Friday, October 26, 2007

Fatal Weakness

It is tempting to go through Fukuyama's (of "end of history" fame) recent article and detail my disagreements with him in arguing that we have alienated the world because of Iraq (I see friends when I review the world, or foes who predate Iraq), but the end of his article really summarizes the major problem with him and others of his ilk:

But the fundamental problem remains the lopsided distribution of power in the international system. Any country in the same position as the US, even a democracy, would be tempted to exercise its hegemonic power with less and less restraint. America's founding fathers were motivated by a similar belief that unchecked power, even when democratically legitimated, could be dangerous, which is why they created a constitutional system of internally separated powers to limit the executive.

Such a system does not exist on a global scale today, which may explain how America got into such trouble. A smoother international distribution of power, even in a global system that is less than fully democratic, would pose fewer temptations to abandon the prudent exercise of power.

Why on earth would he say that any country other than the US, "even a democracy", would act as we have, as if we aren't a democracy? Is he seriously questioning that we have a democracy?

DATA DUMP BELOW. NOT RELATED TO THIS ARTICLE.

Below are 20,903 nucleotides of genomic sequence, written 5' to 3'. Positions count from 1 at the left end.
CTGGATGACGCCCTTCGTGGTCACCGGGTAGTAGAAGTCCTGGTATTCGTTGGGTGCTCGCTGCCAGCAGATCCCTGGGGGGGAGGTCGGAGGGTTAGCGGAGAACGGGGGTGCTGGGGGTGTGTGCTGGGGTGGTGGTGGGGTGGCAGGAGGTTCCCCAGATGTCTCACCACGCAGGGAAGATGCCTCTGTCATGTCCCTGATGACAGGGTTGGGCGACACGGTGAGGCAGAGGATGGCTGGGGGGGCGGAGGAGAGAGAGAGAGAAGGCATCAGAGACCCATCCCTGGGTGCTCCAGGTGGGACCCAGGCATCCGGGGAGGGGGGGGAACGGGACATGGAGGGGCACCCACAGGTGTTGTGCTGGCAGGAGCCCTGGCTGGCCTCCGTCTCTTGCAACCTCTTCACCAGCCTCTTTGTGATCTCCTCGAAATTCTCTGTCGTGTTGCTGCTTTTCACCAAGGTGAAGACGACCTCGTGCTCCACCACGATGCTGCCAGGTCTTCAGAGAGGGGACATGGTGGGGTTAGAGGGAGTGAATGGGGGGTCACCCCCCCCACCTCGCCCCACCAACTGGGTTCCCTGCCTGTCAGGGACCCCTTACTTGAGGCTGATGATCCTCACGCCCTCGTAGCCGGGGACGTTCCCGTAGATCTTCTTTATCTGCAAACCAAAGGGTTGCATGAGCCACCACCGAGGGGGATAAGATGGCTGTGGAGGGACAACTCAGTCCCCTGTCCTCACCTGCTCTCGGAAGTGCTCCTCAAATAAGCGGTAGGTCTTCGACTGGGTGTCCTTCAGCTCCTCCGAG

And what is he talking about when he says we have a lack of restraint? I do believe Congress authorized our wars thus far: one against Afghanistan for hosting the 9/11 attackers and the other against Iraq, a rogue regime that had serially violated the ceasefire that suspended the war that Congress declared and the UN approved in 1991. Who else is Fukuyama talking about when he says we lack restraint to exercise our power? Did I miss the invasion of Norway?

We clearly self restrain under our constitution, which is fine by me. But you see, while Fukuyama recognizes that separation of powers exists at the domestic level in America, he doesn't think that is enough to restrain us.

At the heart of our problem, Fukuyama thinks, is that we are too strong. He doesn't say that, of course. He hides his meaning by advocating a "smoother distribution of power."

If only we were weaker and hamstrung by the rest of the undemocratic world, we wouldn't abandon the "prudent" exercise of power, he thinks.

I think we and the world are better served by an America with the most power, governed by a democratic constitution and led by those who our people elect. Let China or Russia or Iran increase their ability to check our options, and then we'll talk real trouble.

And Fukuyama still hangs on to his ridiculous notion that history could end in the sense that democracy would prevail as the governing model for all the world, claiming that Bush's mistakes are the reason his notion has not come true. Even if an accurate cause and effect model, that any so-called historian could fail to see that history runs on such little things as the actions of nations and their leaders should relegate his works to the bargain bin. Truly, it is the end of credibility.

It's always our fault, for some. That outlook, sadly, will never end.